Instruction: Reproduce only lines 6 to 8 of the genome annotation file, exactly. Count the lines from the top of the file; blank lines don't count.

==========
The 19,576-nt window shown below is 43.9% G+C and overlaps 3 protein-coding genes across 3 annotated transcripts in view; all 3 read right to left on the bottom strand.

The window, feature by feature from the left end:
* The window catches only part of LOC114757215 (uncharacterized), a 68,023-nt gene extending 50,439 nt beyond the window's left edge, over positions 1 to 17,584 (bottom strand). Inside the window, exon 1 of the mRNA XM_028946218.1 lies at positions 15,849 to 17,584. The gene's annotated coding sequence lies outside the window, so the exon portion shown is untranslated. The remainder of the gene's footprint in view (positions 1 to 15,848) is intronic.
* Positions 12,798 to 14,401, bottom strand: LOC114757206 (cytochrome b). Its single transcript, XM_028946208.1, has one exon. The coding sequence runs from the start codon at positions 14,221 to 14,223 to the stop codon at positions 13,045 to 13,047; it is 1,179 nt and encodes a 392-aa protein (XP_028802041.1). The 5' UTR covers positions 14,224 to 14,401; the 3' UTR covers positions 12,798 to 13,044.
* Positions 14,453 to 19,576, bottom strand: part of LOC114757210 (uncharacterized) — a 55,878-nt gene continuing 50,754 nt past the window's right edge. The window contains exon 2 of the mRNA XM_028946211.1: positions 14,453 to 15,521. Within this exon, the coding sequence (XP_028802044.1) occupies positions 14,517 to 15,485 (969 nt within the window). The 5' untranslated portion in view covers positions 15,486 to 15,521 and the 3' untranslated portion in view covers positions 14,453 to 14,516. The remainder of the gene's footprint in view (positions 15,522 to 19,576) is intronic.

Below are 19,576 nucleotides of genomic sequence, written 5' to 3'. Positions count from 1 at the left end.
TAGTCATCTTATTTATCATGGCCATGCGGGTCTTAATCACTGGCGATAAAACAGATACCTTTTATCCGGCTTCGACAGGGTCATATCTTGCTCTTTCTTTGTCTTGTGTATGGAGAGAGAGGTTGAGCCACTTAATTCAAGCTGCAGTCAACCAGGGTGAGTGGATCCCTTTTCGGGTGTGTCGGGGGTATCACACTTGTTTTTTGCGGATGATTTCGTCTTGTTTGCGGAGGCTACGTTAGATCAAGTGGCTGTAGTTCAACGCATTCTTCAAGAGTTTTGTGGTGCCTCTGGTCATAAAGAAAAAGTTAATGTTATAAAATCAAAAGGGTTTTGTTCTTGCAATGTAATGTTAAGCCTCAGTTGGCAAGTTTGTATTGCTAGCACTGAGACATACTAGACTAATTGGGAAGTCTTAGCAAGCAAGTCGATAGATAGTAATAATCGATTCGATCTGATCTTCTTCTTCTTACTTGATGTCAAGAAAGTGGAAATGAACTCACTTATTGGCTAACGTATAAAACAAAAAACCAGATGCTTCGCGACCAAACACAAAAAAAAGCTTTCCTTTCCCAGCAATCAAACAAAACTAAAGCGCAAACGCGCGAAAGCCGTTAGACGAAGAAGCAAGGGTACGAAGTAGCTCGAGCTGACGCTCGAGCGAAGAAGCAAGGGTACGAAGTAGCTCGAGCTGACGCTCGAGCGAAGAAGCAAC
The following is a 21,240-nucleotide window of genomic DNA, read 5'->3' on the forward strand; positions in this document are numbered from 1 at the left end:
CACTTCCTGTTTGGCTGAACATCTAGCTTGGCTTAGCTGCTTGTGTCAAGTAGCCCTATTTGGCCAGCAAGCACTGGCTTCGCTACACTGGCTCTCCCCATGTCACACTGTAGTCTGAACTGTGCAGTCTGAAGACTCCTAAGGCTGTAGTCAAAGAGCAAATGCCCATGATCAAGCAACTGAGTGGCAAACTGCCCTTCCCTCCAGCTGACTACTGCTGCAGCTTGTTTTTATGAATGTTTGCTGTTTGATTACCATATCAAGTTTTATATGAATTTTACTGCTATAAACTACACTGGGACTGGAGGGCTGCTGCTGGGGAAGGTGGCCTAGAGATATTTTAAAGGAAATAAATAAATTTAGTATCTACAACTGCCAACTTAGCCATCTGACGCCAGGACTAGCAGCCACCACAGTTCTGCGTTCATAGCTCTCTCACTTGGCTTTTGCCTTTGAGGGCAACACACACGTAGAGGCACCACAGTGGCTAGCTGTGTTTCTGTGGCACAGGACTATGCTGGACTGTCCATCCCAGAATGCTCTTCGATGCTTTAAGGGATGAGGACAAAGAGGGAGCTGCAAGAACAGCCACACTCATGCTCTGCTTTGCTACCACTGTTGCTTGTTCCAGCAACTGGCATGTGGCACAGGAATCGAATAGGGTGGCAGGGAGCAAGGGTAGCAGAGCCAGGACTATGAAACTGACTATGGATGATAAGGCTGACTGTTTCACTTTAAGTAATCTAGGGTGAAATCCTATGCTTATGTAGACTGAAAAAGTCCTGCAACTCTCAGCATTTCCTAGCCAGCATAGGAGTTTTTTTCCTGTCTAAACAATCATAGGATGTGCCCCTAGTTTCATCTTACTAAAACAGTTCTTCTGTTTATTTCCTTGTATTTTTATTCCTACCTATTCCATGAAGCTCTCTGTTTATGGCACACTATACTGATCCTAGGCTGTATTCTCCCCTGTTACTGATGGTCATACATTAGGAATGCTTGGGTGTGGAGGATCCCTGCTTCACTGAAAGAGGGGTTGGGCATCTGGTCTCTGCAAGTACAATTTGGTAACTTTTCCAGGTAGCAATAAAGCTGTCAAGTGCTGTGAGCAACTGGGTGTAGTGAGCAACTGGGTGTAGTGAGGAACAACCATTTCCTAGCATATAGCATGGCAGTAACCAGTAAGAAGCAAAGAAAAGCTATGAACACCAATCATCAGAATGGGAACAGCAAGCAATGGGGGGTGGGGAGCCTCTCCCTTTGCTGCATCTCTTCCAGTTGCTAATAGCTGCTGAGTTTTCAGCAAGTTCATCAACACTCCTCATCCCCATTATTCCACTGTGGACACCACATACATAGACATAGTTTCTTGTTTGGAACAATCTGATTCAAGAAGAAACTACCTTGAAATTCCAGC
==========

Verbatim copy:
Below are 19,576 nucleotides of genomic sequence, written 5' to 3'. Positions count from 1 at the left end.
TAGTCATCTTATTTATCATGGCCATGCGGGTCTTAATCACTGGCGATAAAACAGATACCTTTTATCCGGCTTCGACAGGGTCATATCTTGCTCTTTCTTTGTCTTGTGTATGGAGAGAGAGGTTGAGCCACTTAATTCAAGCTGCAGTCAACCAGGGTGAGTGGATCCCTTTTCGGGTGTGTCGGGGGTATCACACTTGTTTTTTGCGGATGATTTCGTCTTGTTTGCGGAGGCTACGTTAGATCAAGTGGCTGTAGTTCAACGCATTCTTCAAGAGTTTTGTGGTGCCTCTGGTCATAAAGAAAAAGTTAATGTTATAAAATCAAAAGGGTTTTGTTCTTGCAATGTAATGTTAAGCCTCAGTTGGCAAGTTTGTATTGCTAGCACTGAGACATACTAGACTAATTGGGAAGTCTTAGCAAGCAAGTCGATAGATAGTAATAATCGATTCGATCTGATCTTCTTCTTCTTACTTGATGTCAAGAAAGTGGAAATGAACTCACTTATTGGCTAACGTATAAAACAAAAAACCAGATGCTTCGCGACCAAACACAAAAAAAAGCTTTCCTTTCCCAGCAATCAAACAAAACTAAAGCGCAAACGCGCGAAAGCCGTTAGACGAAGAAGCAAGGGTACGAAGTAGCTCGAGCTGACGCTCGAGCGAAGAAGCAAGGGTACGAAGTAGCTCGAGCTGACGCTCGAGCGAAGAAGCAAC
The following is a 21,240-nucleotide window of genomic DNA, read 5'->3' on the forward strand; positions in this document are numbered from 1 at the left end: